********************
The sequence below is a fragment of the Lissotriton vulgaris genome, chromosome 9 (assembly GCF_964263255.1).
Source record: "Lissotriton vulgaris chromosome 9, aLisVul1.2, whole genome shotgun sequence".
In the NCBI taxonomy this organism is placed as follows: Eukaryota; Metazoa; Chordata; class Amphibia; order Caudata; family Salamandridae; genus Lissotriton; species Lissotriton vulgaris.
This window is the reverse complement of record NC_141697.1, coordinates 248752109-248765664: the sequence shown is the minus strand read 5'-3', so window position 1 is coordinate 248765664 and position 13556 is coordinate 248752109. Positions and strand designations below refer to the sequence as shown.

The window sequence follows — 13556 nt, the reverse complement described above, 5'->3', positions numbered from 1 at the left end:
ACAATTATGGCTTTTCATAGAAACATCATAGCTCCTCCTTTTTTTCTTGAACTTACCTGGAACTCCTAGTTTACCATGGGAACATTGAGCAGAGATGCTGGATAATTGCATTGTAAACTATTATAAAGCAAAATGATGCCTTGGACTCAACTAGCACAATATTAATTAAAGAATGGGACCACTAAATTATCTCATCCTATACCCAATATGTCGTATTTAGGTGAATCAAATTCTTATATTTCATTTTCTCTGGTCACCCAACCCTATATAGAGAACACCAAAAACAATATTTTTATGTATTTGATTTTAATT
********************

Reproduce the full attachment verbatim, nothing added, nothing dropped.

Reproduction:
The sequence below is a fragment of the Lissotriton vulgaris genome, chromosome 9 (assembly GCF_964263255.1).
Source record: "Lissotriton vulgaris chromosome 9, aLisVul1.2, whole genome shotgun sequence".
In the NCBI taxonomy this organism is placed as follows: Eukaryota; Metazoa; Chordata; class Amphibia; order Caudata; family Salamandridae; genus Lissotriton; species Lissotriton vulgaris.
This window is the reverse complement of record NC_141697.1, coordinates 248752109-248765664: the sequence shown is the minus strand read 5'-3', so window position 1 is coordinate 248765664 and position 13556 is coordinate 248752109. Positions and strand designations below refer to the sequence as shown.

The window sequence follows — 13556 nt, the reverse complement described above, 5'->3', positions numbered from 1 at the left end:
ACAATTATGGCTTTTCATAGAAACATCATAGCTCCTCCTTTTTTTCTTGAACTTACCTGGAACTCCTAGTTTACCATGGGAACATTGAGCAGAGATGCTGGATAATTGCATTGTAAACTATTATAAAGCAAAATGATGCCTTGGACTCAACTAGCACAATATTAATTAAAGAATGGGACCACTAAATTATCTCATCCTATACCCAATATGTCGTATTTAGGTGAATCAAATTCTTATATTTCATTTTCTCTGGTCACCCAACCCTATATAGAGAACACCAAAAACAATATTTTTATGTATTTGATTTTAATT